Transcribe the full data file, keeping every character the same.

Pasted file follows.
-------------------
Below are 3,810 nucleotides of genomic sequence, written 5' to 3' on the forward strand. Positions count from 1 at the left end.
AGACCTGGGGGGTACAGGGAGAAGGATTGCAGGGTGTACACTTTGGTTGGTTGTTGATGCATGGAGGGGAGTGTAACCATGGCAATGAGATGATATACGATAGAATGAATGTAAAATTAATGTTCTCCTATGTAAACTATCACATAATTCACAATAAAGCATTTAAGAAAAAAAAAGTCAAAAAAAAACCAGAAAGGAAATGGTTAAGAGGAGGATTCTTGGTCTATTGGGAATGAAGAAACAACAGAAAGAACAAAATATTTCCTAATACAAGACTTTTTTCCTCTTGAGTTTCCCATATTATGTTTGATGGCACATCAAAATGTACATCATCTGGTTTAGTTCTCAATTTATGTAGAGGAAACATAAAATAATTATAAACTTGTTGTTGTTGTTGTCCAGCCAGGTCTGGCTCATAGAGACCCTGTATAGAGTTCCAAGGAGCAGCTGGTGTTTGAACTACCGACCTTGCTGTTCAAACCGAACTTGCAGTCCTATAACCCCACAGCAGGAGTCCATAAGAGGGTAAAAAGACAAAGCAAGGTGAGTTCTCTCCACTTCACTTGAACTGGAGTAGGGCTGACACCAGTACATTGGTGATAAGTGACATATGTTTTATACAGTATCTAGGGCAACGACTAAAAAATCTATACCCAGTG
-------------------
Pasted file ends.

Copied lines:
Below are 3,810 nucleotides of genomic sequence, written 5' to 3' on the forward strand. Positions count from 1 at the left end.
AGACCTGGGGGGTACAGGGAGAAGGATTGCAGGGTGTACACTTTGGTTGGTTGTTGATGCATGGAGGGGAGTGTAACCATGGCAATGAGATGATATACGATAGAATGAATGTAAAATTAATGTTCTCCTATGTAAACTATCACATAATTCACAATAAAGCATTTAAGAAAAAAAAAGTCAAAAAAAAACCAGAAAGGAAATGGTTAAGAGGAGGATTCTTGGTCTATTGGGAATGAAGAAACAACAGAAAGAACAAAATATTTCCTAATACAAGACTTTTTTCCTCTTGAGTTTCCCATATTATGTTTGATGGCACATCAAAATGTACATCATCTGGTTTAGTTCTCAATTTATGTAGAGGAAACATAAAATAATTATAAACTTGTTGTTGTTGTTGTCCAGCCAGGTCTGGCTCATAGAGACCCTGTATAGAGTTCCAAGGAGCAGCTGGTGTTTGAACTACCGACCTTGCTGTTCAAACCGAACTTGCAGTCCTATAACCCCACAGCAGGAGTCCATAAGAGGGTAAAAAGACAAAGCAAGGTGAGTTCTCTCCACTTCACTTGAACTGGAGTAGGGCTGACACCAGTACATTGGTGATAAGTGACATATGTTTTATACAGTATCTAGGGCAACGACTAAAAAATCTATACCCAGTG